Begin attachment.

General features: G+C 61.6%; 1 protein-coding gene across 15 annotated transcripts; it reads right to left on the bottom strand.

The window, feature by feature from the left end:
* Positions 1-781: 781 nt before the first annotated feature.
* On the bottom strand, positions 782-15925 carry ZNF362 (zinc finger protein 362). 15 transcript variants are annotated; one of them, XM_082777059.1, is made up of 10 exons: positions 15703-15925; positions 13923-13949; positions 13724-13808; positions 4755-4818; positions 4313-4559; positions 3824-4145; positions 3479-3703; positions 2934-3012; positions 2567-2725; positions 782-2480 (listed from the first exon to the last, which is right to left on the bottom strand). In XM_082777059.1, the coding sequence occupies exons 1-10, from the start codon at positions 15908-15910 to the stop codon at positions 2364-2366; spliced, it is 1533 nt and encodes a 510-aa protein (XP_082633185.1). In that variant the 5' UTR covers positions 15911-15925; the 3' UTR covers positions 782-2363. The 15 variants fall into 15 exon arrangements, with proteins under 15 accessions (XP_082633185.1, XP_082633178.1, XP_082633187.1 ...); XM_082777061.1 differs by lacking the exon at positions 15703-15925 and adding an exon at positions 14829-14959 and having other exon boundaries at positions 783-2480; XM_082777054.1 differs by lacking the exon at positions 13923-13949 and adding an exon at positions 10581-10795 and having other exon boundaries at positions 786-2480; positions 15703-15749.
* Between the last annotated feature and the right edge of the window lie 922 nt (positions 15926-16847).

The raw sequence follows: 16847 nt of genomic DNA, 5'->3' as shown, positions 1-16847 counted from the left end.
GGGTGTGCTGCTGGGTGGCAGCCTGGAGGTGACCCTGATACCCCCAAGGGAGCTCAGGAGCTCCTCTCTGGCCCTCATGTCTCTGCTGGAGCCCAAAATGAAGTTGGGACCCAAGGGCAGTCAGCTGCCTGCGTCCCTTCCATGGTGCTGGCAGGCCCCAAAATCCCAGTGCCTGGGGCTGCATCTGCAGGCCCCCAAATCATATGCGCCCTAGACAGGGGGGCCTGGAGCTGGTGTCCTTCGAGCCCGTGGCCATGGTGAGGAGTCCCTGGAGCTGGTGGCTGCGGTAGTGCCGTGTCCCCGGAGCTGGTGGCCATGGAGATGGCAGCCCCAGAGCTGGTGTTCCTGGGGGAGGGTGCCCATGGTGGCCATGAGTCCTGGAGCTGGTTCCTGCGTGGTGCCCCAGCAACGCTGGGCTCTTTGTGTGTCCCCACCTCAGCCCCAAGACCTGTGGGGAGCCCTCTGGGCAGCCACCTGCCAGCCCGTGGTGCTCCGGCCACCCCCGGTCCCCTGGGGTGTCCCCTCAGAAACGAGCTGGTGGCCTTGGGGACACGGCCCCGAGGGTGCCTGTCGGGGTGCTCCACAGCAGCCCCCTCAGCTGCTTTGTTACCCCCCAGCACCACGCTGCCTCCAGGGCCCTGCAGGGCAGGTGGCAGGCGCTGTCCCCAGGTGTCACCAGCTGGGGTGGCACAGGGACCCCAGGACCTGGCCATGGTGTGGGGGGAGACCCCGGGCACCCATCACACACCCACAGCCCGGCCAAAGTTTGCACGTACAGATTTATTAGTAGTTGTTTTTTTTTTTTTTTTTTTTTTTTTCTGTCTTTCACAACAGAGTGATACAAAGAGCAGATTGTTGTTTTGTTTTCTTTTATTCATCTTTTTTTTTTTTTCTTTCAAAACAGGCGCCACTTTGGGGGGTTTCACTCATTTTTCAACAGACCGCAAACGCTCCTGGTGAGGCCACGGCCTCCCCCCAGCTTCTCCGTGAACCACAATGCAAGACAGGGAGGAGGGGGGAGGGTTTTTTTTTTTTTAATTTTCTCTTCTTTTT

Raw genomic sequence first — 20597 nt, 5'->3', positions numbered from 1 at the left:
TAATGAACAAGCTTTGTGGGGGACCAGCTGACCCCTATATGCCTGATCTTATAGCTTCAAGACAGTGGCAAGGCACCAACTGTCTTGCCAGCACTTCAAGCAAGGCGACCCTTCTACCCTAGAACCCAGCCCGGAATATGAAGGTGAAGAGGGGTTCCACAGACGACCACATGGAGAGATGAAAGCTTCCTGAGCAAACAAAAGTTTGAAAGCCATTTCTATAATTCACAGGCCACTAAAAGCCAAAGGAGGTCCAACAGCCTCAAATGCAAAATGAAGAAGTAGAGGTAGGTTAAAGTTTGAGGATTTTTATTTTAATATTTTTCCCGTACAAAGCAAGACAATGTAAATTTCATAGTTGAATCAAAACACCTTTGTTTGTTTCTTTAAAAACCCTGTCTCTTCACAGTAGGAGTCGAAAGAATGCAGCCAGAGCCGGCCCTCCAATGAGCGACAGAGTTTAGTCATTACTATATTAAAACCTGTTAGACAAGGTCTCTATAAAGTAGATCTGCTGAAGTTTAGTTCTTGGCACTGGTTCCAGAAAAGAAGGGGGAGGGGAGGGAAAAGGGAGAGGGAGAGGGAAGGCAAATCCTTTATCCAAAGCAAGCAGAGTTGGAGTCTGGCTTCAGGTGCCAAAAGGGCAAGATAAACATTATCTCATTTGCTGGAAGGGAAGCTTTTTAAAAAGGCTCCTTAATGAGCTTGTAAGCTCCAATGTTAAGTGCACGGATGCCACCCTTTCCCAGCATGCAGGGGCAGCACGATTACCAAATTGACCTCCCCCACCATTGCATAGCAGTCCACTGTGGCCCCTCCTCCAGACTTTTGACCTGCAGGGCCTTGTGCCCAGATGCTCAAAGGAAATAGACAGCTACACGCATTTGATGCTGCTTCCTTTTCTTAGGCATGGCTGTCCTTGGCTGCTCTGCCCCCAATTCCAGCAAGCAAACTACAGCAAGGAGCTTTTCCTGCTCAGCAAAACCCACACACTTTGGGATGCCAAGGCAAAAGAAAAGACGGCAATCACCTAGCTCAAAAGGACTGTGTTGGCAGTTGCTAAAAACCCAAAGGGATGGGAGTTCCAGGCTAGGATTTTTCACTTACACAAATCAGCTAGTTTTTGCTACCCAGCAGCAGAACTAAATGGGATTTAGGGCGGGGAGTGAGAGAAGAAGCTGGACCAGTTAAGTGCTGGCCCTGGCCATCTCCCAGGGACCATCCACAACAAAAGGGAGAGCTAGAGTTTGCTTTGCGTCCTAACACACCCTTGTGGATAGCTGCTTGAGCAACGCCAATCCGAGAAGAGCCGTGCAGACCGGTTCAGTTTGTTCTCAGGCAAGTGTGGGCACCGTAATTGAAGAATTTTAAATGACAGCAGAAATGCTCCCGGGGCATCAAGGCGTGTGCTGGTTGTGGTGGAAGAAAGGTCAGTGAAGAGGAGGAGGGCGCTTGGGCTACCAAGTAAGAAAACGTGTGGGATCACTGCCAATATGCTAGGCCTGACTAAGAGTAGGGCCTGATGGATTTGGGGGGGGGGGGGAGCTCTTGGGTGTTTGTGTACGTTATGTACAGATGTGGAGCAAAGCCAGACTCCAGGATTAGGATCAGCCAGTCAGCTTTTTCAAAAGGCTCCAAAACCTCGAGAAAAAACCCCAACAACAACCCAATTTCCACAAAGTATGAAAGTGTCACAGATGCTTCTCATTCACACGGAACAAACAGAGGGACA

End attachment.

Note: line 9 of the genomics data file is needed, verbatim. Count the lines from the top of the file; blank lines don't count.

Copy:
TAATGAACAAGCTTTGTGGGGGACCAGCTGACCCCTATATGCCTGATCTTATAGCTTCAAGACAGTGGCAAGGCACCAACTGTCTTGCCAGCACTTCAAGCAAGGCGACCCTTCTACCCTAGAACCCAGCCCGGAATATGAAGGTGAAGAGGGGTTCCACAGACGACCACATGGAGAGATGAAAGCTTCCTGAGCAAACAAAAGTTTGAAAGCCATTTCTATAATTCACAGGCCACTAAAAGCCAAAGGAGGTCCAACAGCCTCAAATGCAAAATGAAGAAGTAGAGGTAGGTTAAAGTTTGAGGATTTTTATTTTAATATTTTTCCCGTACAAAGCAAGACAATGTAAATTTCATAGTTGAATCAAAACACCTTTGTTTGTTTCTTTAAAAACCCTGTCTCTTCACAGTAGGAGTCGAAAGAATGCAGCCAGAGCCGGCCCTCCAATGAGCGACAGAGTTTAGTCATTACTATATTAAAACCTGTTAGACAAGGTCTCTATAAAGTAGATCTGCTGAAGTTTAGTTCTTGGCACTGGTTCCAGAAAAGAAGGGGGAGGGGAGGGAAAAGGGAGAGGGAGAGGGAAGGCAAATCCTTTATCCAAAGCAAGCAGAGTTGGAGTCTGGCTTCAGGTGCCAAAAGGGCAAGATAAACATTATCTCATTTGCTGGAAGGGAAGCTTTTTAAAAAGGCTCCTTAATGAGCTTGTAAGCTCCAATGTTAAGTGCACGGATGCCACCCTTTCCCAGCATGCAGGGGCAGCACGATTACCAAATTGACCTCCCCCACCATTGCATAGCAGTCCACTGTGGCCCCTCCTCCAGACTTTTGACCTGCAGGGCCTTGTGCCCAGATGCTCAAAGGAAATAGACAGCTACACGCATTTGATGCTGCTTCCTTTTCTTAGGCATGGCTGTCCTTGGCTGCTCTGCCCCCAATTCCAGCAAGCAAACTACAGCAAGGAGCTTTTCCTGCTCAGCAAAACCCACACACTTTGGGATGCCAAGGCAAAAGAAAAGACGGCAATCACCTAGCTCAAAAGGACTGTGTTGGCAGTTGCTAAAAACCCAAAGGGATGGGAGTTCCAGGCTAGGATTTTTCACTTACACAAATCAGCTAGTTTTTGCTACCCAGCAGCAGAACTAAATGGGATTTAGGGCGGGGAGTGAGAGAAGAAGCTGGACCAGTTAAGTGCTGGCCCTGGCCATCTCCCAGGGACCATCCACAACAAAAGGGAGAGCTAGAGTTTGCTTTGCGTCCTAACACACCCTTGTGGATAGCTGCTTGAGCAACGCCAATCCGAGAAGAGCCGTGCAGACCGGTTCAGTTTGTTCTCAGGCAAGTGTGGGCACCGTAATTGAAGAATTTTAAATGACAGCAGAAATGCTCCCGGGGCATCAAGGCGTGTGCTGGTTGTGGTGGAAGAAAGGTCAGTGAAGAGGAGGAGGGCGCTTGGGCTACCAAGTAAGAAAACGTGTGGGATCACTGCCAATATGCTAGGCCTGACTAAGAGTAGGGCCTGATGGATTTGGGGGGGGGGGGGAGCTCTTGGGTGTTTGTGTACGTTATGTACAGATGTGGAGCAAAGCCAGACTCCAGGATTAGGATCAGCCAGTCAGCTTTTTCAAAAGGCTCCAAAACCTCGAGAAAAAACCCCAACAACAACCCAATTTCCACAAAGTATGAAAGTGTCACAGATGCTTCTCATTCACACGGAACAAACAGAGGGACA